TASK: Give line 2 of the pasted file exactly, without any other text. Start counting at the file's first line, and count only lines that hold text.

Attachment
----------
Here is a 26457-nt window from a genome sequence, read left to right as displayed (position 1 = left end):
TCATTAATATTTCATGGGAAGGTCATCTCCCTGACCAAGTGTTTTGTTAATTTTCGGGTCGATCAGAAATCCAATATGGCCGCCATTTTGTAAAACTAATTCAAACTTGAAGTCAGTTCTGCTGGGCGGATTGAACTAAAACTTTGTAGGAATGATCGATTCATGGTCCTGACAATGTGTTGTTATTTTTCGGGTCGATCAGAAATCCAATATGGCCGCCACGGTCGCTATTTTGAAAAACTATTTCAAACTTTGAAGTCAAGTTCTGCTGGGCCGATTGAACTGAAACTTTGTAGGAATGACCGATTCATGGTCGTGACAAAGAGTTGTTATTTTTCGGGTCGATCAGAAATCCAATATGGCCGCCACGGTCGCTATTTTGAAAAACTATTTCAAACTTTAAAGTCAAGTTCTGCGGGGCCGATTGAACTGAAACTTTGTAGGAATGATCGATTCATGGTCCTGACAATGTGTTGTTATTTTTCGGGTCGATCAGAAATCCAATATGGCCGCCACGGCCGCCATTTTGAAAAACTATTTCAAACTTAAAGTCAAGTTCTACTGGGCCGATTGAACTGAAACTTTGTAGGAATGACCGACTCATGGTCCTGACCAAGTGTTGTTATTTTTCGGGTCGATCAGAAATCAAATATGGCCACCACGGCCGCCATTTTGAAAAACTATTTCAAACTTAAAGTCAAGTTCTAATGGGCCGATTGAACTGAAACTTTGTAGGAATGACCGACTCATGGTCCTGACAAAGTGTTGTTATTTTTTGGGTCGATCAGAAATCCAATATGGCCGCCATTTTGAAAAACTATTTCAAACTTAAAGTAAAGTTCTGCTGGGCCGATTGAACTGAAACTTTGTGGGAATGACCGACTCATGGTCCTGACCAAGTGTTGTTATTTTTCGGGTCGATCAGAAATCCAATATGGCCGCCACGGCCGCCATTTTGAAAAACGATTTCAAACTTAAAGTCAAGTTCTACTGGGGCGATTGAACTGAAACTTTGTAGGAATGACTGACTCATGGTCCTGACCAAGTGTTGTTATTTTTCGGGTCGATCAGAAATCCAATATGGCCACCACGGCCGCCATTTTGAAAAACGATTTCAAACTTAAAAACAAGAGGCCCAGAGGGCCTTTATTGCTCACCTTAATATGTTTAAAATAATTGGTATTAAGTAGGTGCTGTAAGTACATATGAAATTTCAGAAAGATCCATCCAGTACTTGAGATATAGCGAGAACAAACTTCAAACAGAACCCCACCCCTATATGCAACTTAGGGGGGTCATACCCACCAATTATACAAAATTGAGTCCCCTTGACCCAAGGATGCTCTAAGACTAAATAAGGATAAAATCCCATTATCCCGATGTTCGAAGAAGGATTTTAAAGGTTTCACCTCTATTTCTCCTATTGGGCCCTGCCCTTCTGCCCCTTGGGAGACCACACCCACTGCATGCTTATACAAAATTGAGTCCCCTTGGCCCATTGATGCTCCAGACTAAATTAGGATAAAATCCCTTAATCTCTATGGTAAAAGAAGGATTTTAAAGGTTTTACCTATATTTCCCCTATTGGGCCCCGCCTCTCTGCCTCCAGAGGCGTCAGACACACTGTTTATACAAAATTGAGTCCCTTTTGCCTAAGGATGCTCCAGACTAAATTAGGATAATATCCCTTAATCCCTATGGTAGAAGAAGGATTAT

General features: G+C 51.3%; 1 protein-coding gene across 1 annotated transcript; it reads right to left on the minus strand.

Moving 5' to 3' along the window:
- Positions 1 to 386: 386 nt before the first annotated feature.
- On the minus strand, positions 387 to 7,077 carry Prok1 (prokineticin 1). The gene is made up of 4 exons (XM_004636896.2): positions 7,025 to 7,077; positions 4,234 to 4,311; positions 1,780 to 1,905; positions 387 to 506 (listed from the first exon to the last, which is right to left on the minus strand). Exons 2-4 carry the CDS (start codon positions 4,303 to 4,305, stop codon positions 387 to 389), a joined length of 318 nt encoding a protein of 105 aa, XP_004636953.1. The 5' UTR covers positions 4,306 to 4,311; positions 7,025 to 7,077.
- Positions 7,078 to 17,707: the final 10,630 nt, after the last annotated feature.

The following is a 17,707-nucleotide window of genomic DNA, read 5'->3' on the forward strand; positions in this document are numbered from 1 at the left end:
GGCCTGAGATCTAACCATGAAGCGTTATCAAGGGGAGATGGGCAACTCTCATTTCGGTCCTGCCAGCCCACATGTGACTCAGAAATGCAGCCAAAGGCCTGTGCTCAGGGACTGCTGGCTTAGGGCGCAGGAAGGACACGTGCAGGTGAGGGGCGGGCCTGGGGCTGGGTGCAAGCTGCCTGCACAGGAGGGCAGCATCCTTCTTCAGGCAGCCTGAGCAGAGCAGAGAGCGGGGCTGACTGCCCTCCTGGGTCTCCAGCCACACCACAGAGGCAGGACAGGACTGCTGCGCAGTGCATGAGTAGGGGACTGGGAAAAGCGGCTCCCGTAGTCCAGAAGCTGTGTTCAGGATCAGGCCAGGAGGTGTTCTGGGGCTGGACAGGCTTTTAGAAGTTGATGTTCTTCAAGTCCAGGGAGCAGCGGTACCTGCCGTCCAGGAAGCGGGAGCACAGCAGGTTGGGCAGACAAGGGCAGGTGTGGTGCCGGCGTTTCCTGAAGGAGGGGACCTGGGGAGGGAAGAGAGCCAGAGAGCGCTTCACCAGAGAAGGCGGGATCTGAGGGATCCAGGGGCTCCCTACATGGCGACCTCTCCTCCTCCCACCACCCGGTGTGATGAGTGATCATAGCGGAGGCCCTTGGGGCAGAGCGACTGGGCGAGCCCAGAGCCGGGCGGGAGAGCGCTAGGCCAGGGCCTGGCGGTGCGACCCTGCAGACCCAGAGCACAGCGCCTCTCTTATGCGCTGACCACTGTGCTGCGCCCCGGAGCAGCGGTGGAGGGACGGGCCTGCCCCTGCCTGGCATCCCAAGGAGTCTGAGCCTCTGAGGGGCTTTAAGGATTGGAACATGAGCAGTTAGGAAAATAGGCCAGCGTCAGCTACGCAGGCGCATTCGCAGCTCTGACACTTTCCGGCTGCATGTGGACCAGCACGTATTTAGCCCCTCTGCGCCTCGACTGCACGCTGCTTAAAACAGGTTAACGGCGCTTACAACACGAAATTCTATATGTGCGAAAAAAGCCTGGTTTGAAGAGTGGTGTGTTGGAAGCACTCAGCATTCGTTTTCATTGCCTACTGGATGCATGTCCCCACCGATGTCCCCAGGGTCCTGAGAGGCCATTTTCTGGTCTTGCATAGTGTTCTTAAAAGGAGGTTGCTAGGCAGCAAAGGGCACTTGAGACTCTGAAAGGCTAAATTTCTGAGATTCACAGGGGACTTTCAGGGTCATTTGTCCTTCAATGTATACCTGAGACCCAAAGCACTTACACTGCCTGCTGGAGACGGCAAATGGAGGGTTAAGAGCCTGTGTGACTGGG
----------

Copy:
TCATTAATATTTCATGGGAAGGTCATCTCCCTGACCAAGTGTTTTGTTAATTTTCGGGTCGATCAGAAATCCAATATGGCCGCCATTTTGTAAAACTAATTCAAACTTGAAGTCAGTTCTGCTGGGCGGATTGAACTAAAACTTTGTAGGAATGATCGATTCATGGTCCTGACAATGTGTTGTTATTTTTCGGGTCGATCAGAAATCCAATATGGCCGCCACGGTCGCTATTTTGAAAAACTATTTCAAACTTTGAAGTCAAGTTCTGCTGGGCCGATTGAACTGAAACTTTGTAGGAATGACCGATTCATGGTCGTGACAAAGAGTTGTTATTTTTCGGGTCGATCAGAAATCCAATATGGCCGCCACGGTCGCTATTTTGAAAAACTATTTCAAACTTTAAAGTCAAGTTCTGCGGGGCCGATTGAACTGAAACTTTGTAGGAATGATCGATTCATGGTCCTGACAATGTGTTGTTATTTTTCGGGTCGATCAGAAATCCAATATGGCCGCCACGGCCGCCATTTTGAAAAACTATTTCAAACTTAAAGTCAAGTTCTACTGGGCCGATTGAACTGAAACTTTGTAGGAATGACCGACTCATGGTCCTGACCAAGTGTTGTTATTTTTCGGGTCGATCAGAAATCAAATATGGCCACCACGGCCGCCATTTTGAAAAACTATTTCAAACTTAAAGTCAAGTTCTAATGGGCCGATTGAACTGAAACTTTGTAGGAATGACCGACTCATGGTCCTGACAAAGTGTTGTTATTTTTTGGGTCGATCAGAAATCCAATATGGCCGCCATTTTGAAAAACTATTTCAAACTTAAAGTAAAGTTCTGCTGGGCCGATTGAACTGAAACTTTGTGGGAATGACCGACTCATGGTCCTGACCAAGTGTTGTTATTTTTCGGGTCGATCAGAAATCCAATATGGCCGCCACGGCCGCCATTTTGAAAAACGATTTCAAACTTAAAGTCAAGTTCTACTGGGGCGATTGAACTGAAACTTTGTAGGAATGACTGACTCATGGTCCTGACCAAGTGTTGTTATTTTTCGGGTCGATCAGAAATCCAATATGGCCACCACGGCCGCCATTTTGAAAAACGATTTCAAACTTAAAAACAAGAGGCCCAGAGGGCCTTTATTGCTCACCTTAATATGTTTAAAATAATTGGTATTAAGTAGGTGCTGTAAGTACATATGAAATTTCAGAAAGATCCATCCAGTACTTGAGATATAGCGAGAACAAACTTCAAACAGAACCCCACCCCTATATGCAACTTAGGGGGGTCATACCCACCAATTATACAAAATTGAGTCCCCTTGACCCAAGGATGCTCTAAGACTAAATAAGGATAAAATCCCATTATCCCGATGTTCGAAGAAGGATTTTAAAGGTTTCACCTCTATTTCTCCTATTGGGCCCTGCCCTTCTGCCCCTTGGGAGACCACACCCACTGCATGCTTATACAAAATTGAGTCCCCTTGGCCCATTGATGCTCCAGACTAAATTAGGATAAAATCCCTTAATCTCTATGGTAAAAGAAGGATTTTAAAGGTTTTACCTATATTTCCCCTATTGGGCCCCGCCTCTCTGCCTCCAGAGGCGTCAGACACACTGTTTATACAAAATTGAGTCCCTTTTGCCTAAGGATGCTCCAGACTAAATTAGGATAATATCCCTTAATCCCTATGGTAGAAGAAGGATTAT